On Saturday, March 8, Iran and Sudan signed a string of military cooperation pacts in Tehran that stretch Iran’s military and intelligence presence in Sudan up to the borders of Chad.
The signers were Iran’s defense minister Gen. Mostafa Mohammad Majjar and his Sudanese counterpart, Gen. Abdul Rahim Mohammad Hussein, a fighter pilot appointed defense minister only three weeks ago.
The horrendous Darfur tragedy and Khartoum’s backing for Chad rebels finally led Sudan’s traditional arms suppliers, Russia, China and Libya, to back away from arming Sudan’s 120,000-strong forces. Beijing came last, sensitized to its international image by the approaching Olympic Games in August.
Libya has a major beef with Khartoum for backing the rebels fighting to overthrow Chad president Idriss Debby.
At a loss for arms suppliers, President Omar al-Bashir turned to Tehran, with a request for a package that included arms and training for the Sudanese army.
Iran jumped in with gusto. For years Tehran has been gradually building up its military ties with Khartoum with an eye on its geopolitical assets: a long coast on the Red Sea, a main sea lane to the Persian Gulf, a Muslim nation located opposite Saudi Arabia and next door to Egypt; Sudan’s command of oil resources and the White Nile, a major water source for an entire African region.
This strategic jewel was on the point of dropping drop into Iran’s fundamentalist lap. It is therefore no wonder that the Iranians managed to whip up a complete set of military documents during the Sudanese defense minister’s four-day stay in Tehran and get them signed there and then.
Mutual defense and Iranian defense systems for Sudan’s strategic sites
DEBKA-Net-Weekly‘s Iranian sources report that both parties were in such a hurry that they signed the accords in outline and agreed to fill in the details of the various areas of military cooperation in the coming months.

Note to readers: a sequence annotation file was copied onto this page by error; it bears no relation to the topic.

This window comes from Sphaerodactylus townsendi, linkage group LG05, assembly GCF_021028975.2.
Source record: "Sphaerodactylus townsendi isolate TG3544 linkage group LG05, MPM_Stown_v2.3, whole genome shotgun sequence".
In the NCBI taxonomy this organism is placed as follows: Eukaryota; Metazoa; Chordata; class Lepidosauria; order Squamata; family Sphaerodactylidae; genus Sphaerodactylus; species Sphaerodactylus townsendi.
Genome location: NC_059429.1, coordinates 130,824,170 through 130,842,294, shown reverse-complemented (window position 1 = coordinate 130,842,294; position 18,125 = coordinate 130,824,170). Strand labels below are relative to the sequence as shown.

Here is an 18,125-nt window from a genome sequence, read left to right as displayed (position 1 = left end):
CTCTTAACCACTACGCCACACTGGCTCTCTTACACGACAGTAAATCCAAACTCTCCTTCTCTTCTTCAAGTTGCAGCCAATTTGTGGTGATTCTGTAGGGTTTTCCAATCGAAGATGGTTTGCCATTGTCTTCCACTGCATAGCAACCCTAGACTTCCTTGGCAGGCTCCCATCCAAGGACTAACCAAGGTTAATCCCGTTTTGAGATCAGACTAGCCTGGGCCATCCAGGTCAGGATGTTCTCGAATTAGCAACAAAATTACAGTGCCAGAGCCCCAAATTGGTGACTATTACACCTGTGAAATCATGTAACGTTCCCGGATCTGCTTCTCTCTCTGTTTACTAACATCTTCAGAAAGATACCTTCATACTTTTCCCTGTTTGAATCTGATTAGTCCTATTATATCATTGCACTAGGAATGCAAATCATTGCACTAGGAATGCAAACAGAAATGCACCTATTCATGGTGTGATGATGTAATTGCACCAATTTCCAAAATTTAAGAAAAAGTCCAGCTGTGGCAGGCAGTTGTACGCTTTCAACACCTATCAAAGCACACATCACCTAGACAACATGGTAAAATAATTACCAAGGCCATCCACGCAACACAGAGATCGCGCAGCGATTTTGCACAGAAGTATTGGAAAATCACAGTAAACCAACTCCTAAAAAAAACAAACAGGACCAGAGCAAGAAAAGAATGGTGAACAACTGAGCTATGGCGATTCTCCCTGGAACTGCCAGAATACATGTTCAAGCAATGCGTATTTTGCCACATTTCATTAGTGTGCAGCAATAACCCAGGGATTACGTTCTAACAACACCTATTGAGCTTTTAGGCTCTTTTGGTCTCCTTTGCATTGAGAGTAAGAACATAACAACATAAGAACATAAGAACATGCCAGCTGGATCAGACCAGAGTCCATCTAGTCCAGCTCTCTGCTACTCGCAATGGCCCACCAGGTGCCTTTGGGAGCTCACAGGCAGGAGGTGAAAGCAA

Here then is the substance of the documents they signed:
1. The Sudanese Army will gradually move from Russian and Chinese weaponry to Iranian-made items.
2. Khartoum will enjoy a 50 percent discount on arms purchased from Iran.
3. Iran undertakes to build Sudan a military industry for the manufacture of Iranian weapons.
4. The two governments will establish a joint military committee to define forms of mutual defense collaboration based on the Iranian-Syrian pact. Each undertakes to come to the other’s aid in the event of foreign aggression.
The practical details remain to be agreed for fleshing out these outline accords.
5. The two air forces, navies and armored corps will exchange delegations.
6. Iran will help Sudan plan and construct defensive systems to secure its strategic locations, such as oil fields, ports and the Nile River dams.
Our military sources reveal that an Iranian military mission spent February in Sudan, was flown over to its sensitive military sites and shown the problems entailed in defending them. The Iranian defense experts toured Darfur, the Sudanese-Chad border and the White Nile dams.
The $1.8 billion Merowe Dam hydropower project, which includes a 174-kilometer long reservoir, is funded by China and Arab countries. Chinese, Sudanese, German and French companies participate in this project and in the Kajbar Dam downstream of the Merowe Dam.
White Nile dams displaces 50,000 valley denizens
The Sudanese are afraid that Egypt, which claims the Merowe project is diverting its water supply, may attack and destroy the project.